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FHA Makes It Easier For Borrowers With Student Loans to Get a Mortgage

first-time homebuyers

Secretary of Housing and Urban Development Marcia Fudge made her first major housing policy move last week by tweaking the rules for getting a mortgage backed by the Federal Housing Administration to make it easier for borrowers with student loans to qualify.

The FHA, a HUD agency, announced updates to calculations for monthly student loan payments aimed at preventing the debt load from being overstated. The old method required lenders to calculate a borrower’s monthly loan payment as 1% of the outstanding balance for borrowers who had income-driven repayments or approved deferments. The new rule permits the use of a borrower’s actual monthly payment, with often is lower.

“I am proud that FHA is taking action to make it easier for borrowers with student loan debt to qualify for a federally insured mortgage,” said Fudge, who was confirmed by the U.S. Senate in March. “This new policy will make a big difference for individuals throughout our nation and is another step in our mandate to promote equity and opportunity for homeownership.”

Lenders may implement the changes immediately, the FHA said in a June 18 statement. The rule becomes mandatory after August 16, 2021.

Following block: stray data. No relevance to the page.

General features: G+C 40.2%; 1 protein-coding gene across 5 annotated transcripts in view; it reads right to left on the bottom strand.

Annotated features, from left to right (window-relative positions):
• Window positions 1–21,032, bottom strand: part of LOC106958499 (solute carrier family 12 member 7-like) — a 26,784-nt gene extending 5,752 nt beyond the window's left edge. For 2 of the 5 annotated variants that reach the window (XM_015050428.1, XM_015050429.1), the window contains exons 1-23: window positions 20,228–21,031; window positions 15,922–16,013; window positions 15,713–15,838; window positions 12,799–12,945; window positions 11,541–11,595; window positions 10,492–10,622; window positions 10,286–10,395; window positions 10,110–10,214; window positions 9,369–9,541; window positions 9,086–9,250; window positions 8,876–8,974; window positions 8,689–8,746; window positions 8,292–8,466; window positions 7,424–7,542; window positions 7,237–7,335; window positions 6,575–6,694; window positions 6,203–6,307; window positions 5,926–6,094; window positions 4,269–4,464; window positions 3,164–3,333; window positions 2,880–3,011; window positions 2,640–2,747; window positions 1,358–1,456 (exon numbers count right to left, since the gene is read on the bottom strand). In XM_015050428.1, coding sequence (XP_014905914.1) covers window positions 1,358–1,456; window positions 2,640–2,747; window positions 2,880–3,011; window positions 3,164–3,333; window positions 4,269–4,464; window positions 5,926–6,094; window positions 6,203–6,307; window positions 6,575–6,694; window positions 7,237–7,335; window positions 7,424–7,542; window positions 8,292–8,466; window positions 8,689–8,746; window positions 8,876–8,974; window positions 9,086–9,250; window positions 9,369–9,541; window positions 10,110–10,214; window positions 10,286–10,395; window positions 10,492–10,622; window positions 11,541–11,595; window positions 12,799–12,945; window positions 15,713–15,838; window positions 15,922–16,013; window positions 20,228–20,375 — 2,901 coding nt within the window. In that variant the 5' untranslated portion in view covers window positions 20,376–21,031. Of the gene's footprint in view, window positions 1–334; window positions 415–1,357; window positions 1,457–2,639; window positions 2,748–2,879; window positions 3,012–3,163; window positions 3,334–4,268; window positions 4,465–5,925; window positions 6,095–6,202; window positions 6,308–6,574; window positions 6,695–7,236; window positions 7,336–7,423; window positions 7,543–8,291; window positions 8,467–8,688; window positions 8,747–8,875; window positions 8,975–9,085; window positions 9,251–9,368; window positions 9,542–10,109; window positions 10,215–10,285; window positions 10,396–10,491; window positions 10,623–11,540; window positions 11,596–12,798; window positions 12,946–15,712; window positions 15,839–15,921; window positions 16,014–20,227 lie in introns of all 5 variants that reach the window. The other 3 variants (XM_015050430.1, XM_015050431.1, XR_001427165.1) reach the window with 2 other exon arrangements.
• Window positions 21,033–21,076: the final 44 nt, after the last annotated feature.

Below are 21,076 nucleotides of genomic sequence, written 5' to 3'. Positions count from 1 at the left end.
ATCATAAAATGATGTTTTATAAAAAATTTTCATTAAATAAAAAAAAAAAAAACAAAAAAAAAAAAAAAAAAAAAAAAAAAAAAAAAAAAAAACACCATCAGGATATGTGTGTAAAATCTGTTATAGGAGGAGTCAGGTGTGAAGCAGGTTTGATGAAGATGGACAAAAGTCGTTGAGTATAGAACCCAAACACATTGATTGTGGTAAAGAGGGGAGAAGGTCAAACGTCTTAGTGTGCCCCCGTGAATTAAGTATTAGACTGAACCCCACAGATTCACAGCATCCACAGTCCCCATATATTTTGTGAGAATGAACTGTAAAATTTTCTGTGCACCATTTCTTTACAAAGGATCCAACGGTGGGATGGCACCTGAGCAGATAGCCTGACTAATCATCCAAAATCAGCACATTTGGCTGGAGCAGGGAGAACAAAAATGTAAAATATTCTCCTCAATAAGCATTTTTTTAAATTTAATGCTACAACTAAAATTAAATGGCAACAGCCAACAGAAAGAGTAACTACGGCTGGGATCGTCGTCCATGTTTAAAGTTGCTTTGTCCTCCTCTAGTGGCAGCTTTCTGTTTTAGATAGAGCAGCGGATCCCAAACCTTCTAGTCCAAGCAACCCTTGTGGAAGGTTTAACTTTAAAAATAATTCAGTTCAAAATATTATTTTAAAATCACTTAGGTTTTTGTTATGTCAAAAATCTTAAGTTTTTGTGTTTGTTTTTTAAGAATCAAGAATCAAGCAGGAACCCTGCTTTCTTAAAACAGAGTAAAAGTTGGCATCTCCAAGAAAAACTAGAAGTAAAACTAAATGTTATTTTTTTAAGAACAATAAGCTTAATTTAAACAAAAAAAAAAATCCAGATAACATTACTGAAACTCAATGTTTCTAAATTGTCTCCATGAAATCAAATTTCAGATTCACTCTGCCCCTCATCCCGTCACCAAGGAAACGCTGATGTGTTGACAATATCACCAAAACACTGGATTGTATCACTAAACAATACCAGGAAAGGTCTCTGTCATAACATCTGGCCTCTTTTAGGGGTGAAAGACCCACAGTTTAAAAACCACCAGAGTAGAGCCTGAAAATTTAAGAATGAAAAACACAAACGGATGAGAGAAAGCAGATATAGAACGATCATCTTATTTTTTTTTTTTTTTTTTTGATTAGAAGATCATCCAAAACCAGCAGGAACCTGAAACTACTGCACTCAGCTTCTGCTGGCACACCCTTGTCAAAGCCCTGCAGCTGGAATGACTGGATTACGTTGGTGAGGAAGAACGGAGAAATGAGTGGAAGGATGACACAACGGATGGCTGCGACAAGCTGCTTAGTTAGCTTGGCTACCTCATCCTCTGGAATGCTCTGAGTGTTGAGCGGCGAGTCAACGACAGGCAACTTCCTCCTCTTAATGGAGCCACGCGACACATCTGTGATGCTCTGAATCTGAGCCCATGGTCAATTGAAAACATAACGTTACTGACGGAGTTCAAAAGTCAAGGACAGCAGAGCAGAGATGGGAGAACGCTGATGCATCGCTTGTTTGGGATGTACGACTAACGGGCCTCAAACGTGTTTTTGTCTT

“These changes remove unnecessary constraints for otherwise creditworthy borrowers and reinforce FHA’s ability to serve those who need us most, including first-time homebuyers and underserved communities,” said Lopa Kolluri, a HUD deputy assistant secretary.

About 80% of FHA-insured mortgages are for first-time homebuyers, and about 45% of those borrowers have student loan debt, the agency said. Insuring mortgages for qualified first-time buyers is part of HUD's Congressional mandate to encourage homeownership.

The amount of outstanding student loans soared to a record $1.7 trillion in 2021’s first quarter, according to Federal Reserve data. That’s double the $896.9 recorded a decade earlier.

About 55% of people under age 30 who went to college took on student debt to fund their education, according to the Fed. Student loans prevented 400,000 Americans from buying a home between 2005 and 2014, the Fed said in a 2019 report.

About The Author:

Kathleen Howley has more than 20 years of experience reporting on the housing and mortgage markets for Bloomberg, Forbes and HousingWire. She earned the Gerald Loeb Award for Distinguished Business and Financial Journalism in 2008 for coverage of the financial crisis, plus awards from the New York Press Club and National Association of Real Estate Editors. She holds a degree in journalism from the University of Massachusetts, Amherst.

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